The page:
Domestic Gas and Electricity (Tariff Cap) Bill

Part of the debate – in the House of Commons at 5:01 pm on 6th March 2018.

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Photo of Patricia Gibson Patricia Gibson Shadow SNP Spokesperson (Consumer Affairs) 5:01 pm, 6th March 2018

I have long expressed concern and alarm at the way the energy market simply does not seem to work for consumers. I have worked with Members from other parties, most notably John Penrose, to try to ensure action is taken on this issue.

The fact that the Bill will impose a cap on the price of the standard variable and default tariffs, at least until 2020 and possibly longer, is good news for consumer, particularly those who do not switch for a whole variety of reasons. The Competition and Markets Authority’s investigations found

“a lack of engagement in the markets on the part of many customers, which suppliers are able to exploit by charging high prices.”

Indeed, some 34% of domestic energy customers had never considered switching supplier, with 56% saying that they did not know whether it was possible or did not know whether they had done so in the past.

As we have heard, consumers on standard variable tariffs are much more likely to be older, disabled, on low incomes, living in rented accommodation or without internet access. Those on standard variable tariffs have not seen their bills fall by much when the cost of providing energy has fallen. Such savings as are available are passed on only to consumers who were active switchers, as we have heard. We have to understand that not all consumers can engage in the switching process, so suppliers clearly need to do more to ensure that customers are not trapped in poor deals. The poorer someone is, the more likely they are to be on the more expensive standard variable tariff, subsidising cheaper electricity deals for the better-off. That cannot be right, and is essentially what has brought us to this point.

People in my constituency of North Ayrshire and Arran are overpaying on energy bills by £5.5 million a year. That illustrates the need for action in the market, but that action is much more urgent than the mooted timetable of winter 2018 would suggest. I absolutely welcome the cap, but I am extremely disappointed that Ofgem has said it will need five months to implement it. We have been told that the cap will be in place for winter 2018, but why not sooner? I am afraid that the perception again raises its head that Ofgem is dragging its feet.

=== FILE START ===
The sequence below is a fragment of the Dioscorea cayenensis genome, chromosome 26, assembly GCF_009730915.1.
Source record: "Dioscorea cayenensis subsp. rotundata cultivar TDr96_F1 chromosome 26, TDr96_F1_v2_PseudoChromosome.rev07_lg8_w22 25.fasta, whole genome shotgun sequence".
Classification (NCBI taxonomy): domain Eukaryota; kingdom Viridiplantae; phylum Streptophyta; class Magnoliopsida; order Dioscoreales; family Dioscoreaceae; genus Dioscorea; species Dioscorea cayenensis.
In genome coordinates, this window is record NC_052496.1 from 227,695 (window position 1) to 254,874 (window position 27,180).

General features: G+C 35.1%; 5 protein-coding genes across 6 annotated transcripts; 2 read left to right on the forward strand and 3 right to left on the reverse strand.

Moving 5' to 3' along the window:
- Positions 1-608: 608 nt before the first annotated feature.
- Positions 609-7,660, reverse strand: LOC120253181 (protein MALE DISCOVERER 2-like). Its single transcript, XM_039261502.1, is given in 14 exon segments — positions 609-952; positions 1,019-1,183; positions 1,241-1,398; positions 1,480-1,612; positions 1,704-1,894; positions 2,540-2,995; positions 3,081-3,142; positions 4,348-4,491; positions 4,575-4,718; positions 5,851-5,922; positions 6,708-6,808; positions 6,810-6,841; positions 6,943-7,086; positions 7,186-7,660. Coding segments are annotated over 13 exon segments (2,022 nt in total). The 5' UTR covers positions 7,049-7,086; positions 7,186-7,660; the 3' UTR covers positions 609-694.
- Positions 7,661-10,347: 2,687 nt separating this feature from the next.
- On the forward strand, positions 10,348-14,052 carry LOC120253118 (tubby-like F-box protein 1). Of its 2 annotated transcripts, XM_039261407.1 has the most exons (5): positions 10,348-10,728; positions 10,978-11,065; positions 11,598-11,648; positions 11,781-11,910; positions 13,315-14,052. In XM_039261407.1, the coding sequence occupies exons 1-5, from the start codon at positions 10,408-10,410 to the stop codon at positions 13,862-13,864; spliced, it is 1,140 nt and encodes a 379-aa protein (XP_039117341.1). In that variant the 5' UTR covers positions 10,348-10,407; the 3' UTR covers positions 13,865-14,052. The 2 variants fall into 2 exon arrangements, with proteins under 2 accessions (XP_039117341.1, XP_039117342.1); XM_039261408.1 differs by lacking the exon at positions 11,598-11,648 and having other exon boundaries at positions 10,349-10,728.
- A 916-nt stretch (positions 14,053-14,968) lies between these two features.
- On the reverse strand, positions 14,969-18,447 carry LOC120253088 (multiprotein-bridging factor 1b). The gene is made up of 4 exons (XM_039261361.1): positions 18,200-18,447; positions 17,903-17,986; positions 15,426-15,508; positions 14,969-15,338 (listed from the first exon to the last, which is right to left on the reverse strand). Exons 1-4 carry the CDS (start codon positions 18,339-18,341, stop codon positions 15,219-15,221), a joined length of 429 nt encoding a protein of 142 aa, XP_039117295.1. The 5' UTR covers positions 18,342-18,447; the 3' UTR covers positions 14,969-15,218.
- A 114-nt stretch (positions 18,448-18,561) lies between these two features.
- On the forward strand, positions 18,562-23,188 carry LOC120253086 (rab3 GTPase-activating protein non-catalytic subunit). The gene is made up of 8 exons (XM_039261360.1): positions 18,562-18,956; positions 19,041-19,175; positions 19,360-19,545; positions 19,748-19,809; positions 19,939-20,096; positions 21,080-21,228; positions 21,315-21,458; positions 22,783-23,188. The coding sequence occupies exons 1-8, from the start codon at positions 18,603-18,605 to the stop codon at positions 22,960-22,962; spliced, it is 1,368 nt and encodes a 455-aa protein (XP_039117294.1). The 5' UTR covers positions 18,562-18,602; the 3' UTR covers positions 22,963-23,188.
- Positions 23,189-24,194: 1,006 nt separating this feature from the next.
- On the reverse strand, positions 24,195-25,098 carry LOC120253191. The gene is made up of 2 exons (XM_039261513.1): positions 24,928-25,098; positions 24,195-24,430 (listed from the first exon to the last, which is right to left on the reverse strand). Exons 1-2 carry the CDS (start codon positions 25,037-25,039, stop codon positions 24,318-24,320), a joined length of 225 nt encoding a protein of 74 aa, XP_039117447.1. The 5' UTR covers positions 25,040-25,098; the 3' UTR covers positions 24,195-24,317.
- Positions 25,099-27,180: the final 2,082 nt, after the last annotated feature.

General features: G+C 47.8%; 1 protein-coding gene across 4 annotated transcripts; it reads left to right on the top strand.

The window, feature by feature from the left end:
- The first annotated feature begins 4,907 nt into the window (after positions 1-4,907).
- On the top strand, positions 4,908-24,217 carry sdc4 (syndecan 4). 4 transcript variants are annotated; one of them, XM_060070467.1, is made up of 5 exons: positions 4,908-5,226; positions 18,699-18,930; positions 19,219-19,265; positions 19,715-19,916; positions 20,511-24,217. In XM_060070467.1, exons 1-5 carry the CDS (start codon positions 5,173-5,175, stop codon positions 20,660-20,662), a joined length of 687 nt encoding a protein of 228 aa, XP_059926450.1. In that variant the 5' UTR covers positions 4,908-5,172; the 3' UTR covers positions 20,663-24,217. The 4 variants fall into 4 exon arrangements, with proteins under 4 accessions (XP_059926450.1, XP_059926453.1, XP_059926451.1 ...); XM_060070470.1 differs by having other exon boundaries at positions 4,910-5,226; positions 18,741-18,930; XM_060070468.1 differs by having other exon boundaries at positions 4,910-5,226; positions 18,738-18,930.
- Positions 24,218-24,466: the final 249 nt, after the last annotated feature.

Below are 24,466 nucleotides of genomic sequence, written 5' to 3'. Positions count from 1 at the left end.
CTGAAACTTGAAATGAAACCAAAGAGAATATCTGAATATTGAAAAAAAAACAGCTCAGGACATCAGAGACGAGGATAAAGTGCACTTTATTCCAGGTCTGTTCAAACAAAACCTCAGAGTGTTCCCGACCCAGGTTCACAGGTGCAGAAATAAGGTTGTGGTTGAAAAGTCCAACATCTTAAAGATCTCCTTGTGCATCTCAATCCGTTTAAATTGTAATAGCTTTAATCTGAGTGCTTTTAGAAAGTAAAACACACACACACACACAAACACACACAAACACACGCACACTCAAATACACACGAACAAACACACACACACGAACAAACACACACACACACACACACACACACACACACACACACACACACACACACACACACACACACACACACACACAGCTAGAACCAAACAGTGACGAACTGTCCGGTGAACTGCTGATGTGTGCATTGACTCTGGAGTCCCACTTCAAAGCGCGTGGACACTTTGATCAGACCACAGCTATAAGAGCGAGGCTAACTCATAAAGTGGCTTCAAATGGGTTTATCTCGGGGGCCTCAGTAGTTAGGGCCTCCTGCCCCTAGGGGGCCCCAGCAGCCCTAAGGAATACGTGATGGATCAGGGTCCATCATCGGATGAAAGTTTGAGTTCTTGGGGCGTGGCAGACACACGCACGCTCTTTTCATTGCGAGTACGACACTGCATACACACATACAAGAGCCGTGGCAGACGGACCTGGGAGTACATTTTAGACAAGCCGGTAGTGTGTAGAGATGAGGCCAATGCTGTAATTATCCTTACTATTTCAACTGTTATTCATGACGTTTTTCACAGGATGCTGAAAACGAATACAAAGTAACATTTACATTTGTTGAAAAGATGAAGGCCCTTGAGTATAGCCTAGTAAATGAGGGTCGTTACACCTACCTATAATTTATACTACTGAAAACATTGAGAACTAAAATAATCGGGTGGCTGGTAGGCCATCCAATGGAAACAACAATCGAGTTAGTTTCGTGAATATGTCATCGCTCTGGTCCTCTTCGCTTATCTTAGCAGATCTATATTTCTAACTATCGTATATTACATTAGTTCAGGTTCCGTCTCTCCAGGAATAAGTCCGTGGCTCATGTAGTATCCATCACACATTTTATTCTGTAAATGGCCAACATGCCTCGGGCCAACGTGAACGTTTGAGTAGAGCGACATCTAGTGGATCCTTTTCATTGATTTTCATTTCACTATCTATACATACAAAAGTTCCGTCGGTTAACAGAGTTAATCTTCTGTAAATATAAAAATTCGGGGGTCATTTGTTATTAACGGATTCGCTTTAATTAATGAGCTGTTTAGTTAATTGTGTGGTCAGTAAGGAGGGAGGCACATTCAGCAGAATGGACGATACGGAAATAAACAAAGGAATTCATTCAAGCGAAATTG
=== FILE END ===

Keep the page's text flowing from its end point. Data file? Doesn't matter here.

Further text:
The Bill is indeed welcome, but the focus hereafter must be on fixing this broken market. We must have easier and faster ways to switch suppliers, for those who can and do; we need more transparent energy bills for consumers; and we need to create the conditions for a much more competitive market. Some people propose that we should consider scrapping standard variable tariffs altogether and prohibiting all tariffs without an end date, as they inhibit consumer engagement. But that prompts the question what energy suppliers can and will do to increase consumer engagement, because the figures for switching and the CMA investigations have shown that consumer engagement is severely lacking, for a whole variety of reasons.

Is it not interesting that, since there has been political focus on this matter, with a commitment from all parties to tackle the standard variable tariff rip-off, we now see some energy companies withdrawing this tariff, or seeking to introduce new measures to prevent customers from languishing on it. That shows that, so far, there has been a lack of will to deal with this issue on the part of the bigger companies in particular. However, it is clear that political focus in itself can help to drive change.

I echo the view that was expressed earlier: we must take care that the action taken in this Bill, welcome as it is, does not lead to higher prices in the longer term. We cannot have a situation in which energy providers offset initial price reductions with increases once the cap is removed. We also need to ensure that consumers who are on a cap default tariff do not lose out as market conditions change in the future. When the cap is lifted, we need to ensure that we know what the conditions and criteria for doing so are and that, in the end, we are left with a more competitive and fairer market for consumers. We need to know what the impact of this cap is and to ensure that there will be no adverse impact on a competitive market.

What is done by the Government and the regulator for the period during which this cap is in place really matters. I am keen to hear the Minister’s thoughts on this, as we cannot begin too early to prepare for what comes after this cap—whenever it is lifted. We need to know how we can continue to protect consumers and ensure that they have energy deals that are right for them and that they are not ripped off as they have been. We cannot go back to business as usual after the cap is removed. We need real and lasting change, and this period when the cap is in place is an opportunity to make that change happen.